Low and high exercise intensities differentially influence brain function


A new study shows for the first time that low and high exercise intensities differentially influence brain function. Using resting state functional magnetic resonance imaging (Rs-fMRI), a noninvasive technique that allows for studies on brain connectivity, researchers discovered that low-intensity exercise triggers brain networks involved in cognition control and attention processing, while high-intensity exercise primarily activates networks involved in affective/emotion processing. The results appear in a special issue of Brain Plasticity devoted to Exercise and Cognition.

“We believe that functional neuroimaging will have a major impact for unraveling body-brain interactions,” said lead investigators Angelika Schmitt, MSc, and Henning Boecker, MD, Functional Neuroimaging Group, Department of Radiology, University Hospital Bonn, Bonn, Germany.

“These novel methods allow us to ‘look’ directly into the brains of a group of athletes, and, maybe even more importantly, understand the dynamic changes in brain structure and function associated with the transition from a sedentary to a healthy lifestyle.

Twenty-five male athletes underwent individual assessments using an incremental treadmill test. On separate days they performed low- and high-intensity exercise bouts for 30 minutes. Before and after exercising, Rs-fMRI was used to examine functional connectivity of different brain regions that are linked to specific behavioral processes.

Participants also completed a questionnaire to measure positive and negative mood before and after the exercise.

This is a diagram from the study

After low-intensity exercise, Rs-MRI showed that networks in the brain associated with cognitive control/attention were stimulated, while after high-intensity exercise, networks associated with emotions were more active, and those related to fatigue/motor function, decreased. Image is credited to Department of Radiology, University Hospital Bonn, Bonn, Germany.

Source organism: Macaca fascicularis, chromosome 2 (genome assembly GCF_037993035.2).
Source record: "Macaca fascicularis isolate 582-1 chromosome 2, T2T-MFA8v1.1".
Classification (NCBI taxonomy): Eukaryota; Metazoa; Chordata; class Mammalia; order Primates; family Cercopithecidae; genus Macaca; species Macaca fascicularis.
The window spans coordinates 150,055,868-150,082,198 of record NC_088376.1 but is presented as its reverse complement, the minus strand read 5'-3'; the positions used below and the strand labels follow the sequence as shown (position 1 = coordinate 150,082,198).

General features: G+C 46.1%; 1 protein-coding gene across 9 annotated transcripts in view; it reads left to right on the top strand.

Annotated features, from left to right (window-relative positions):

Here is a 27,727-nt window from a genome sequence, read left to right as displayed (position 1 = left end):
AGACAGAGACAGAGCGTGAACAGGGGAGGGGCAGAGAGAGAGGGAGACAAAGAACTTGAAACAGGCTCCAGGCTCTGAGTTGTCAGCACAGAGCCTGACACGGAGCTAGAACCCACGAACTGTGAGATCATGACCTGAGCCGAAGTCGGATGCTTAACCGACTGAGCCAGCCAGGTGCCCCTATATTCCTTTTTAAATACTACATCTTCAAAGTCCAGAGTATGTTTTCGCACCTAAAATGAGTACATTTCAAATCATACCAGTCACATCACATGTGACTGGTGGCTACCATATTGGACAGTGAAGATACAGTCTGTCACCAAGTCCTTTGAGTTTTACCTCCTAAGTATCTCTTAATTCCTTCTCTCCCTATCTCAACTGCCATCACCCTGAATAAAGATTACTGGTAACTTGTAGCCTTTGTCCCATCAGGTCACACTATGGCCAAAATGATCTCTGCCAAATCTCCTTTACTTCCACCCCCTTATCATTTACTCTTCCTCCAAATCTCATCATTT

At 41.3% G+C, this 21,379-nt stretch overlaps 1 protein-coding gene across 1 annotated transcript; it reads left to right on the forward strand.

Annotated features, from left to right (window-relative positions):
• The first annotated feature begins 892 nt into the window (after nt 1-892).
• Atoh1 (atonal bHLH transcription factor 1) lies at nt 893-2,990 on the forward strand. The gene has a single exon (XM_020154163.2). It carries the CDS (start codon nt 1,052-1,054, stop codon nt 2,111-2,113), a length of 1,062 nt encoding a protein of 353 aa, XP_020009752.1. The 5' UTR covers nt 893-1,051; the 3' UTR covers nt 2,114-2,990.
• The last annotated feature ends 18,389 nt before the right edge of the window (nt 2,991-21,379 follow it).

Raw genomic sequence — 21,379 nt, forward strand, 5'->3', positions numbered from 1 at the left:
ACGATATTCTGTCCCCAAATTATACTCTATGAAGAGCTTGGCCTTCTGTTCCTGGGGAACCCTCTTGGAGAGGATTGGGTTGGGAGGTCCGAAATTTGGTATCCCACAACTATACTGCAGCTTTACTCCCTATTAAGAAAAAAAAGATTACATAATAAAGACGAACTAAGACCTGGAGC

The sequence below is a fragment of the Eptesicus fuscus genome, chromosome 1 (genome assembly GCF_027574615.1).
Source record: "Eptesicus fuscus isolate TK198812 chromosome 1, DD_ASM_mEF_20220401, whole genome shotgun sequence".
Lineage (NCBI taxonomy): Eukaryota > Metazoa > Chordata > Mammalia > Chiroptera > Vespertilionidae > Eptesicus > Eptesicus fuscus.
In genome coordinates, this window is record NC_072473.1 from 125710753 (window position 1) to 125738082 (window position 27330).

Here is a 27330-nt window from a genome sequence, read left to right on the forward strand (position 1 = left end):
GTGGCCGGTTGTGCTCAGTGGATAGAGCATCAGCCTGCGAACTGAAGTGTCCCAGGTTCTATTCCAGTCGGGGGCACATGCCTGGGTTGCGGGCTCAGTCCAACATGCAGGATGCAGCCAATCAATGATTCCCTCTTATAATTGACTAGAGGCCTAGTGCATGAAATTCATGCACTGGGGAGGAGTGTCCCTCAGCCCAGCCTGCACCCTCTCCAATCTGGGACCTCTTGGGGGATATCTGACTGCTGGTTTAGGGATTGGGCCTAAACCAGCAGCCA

The behavioral data showed a significant increase in positive mood after both exercise intensities and no significant change in negative mood. The results of the Rs-fMRI tests showed that low-intensity exercise led to increased functional connectivity in networks associated with cognitive processing and attention.

High-intensity exercise, on the other hand, led to increased functional connectivity in networks related to affective, emotional processes. High-intensity exercise also led to a decreased functional connectivity in networks associated with motor function.

The investigators note that this is the first study to report distinct effects of exercise intensity on specific functional networks within the brain at rest. Future research in this area will help provide neurobiological evidence about what type of exercise intensity is best suited for certain neurological or behavioral modulations and may pave the way for supportive clinical applications in patients or for enhancing brain functional plasticity.

Acute physical exercise bouts are known to enhance affective, cognitive and attentional processes in a range of minutes to hours after exercise bouts. One possible mechanism by which such transient improvements appear to be mediated is an alteration of coherent neuronal activity that persists after exercise.

Such coherent neuronal activity is termed “resting state functional connectivity” (rs-FC) and brain regions that are functionally connected via distinct temporo-spatial properties are referred to as “functional networks”.

Resting state functional magnetic resonance imaging (rs-fMRI) is a potential tool to measure such transient coherent neuronal activity alterations that persist after acute exercise bouts.

Most of the previous rs-fMRI literature was, however, not focused on investigating the transient effects of acute exercise bouts, but rather on long-term effects of repeated exercise training over several months [1–4]: Stronger rs-FC was reported between the right parahippocampal gyrus and motor, sensory, and mood regulating areas after 16 weeks of training [4].

On the other hand, 12 weeks of exercise induced increased FC between the default mode network (DMN) and primary motor areas [3], eventually indicating improved motor performance.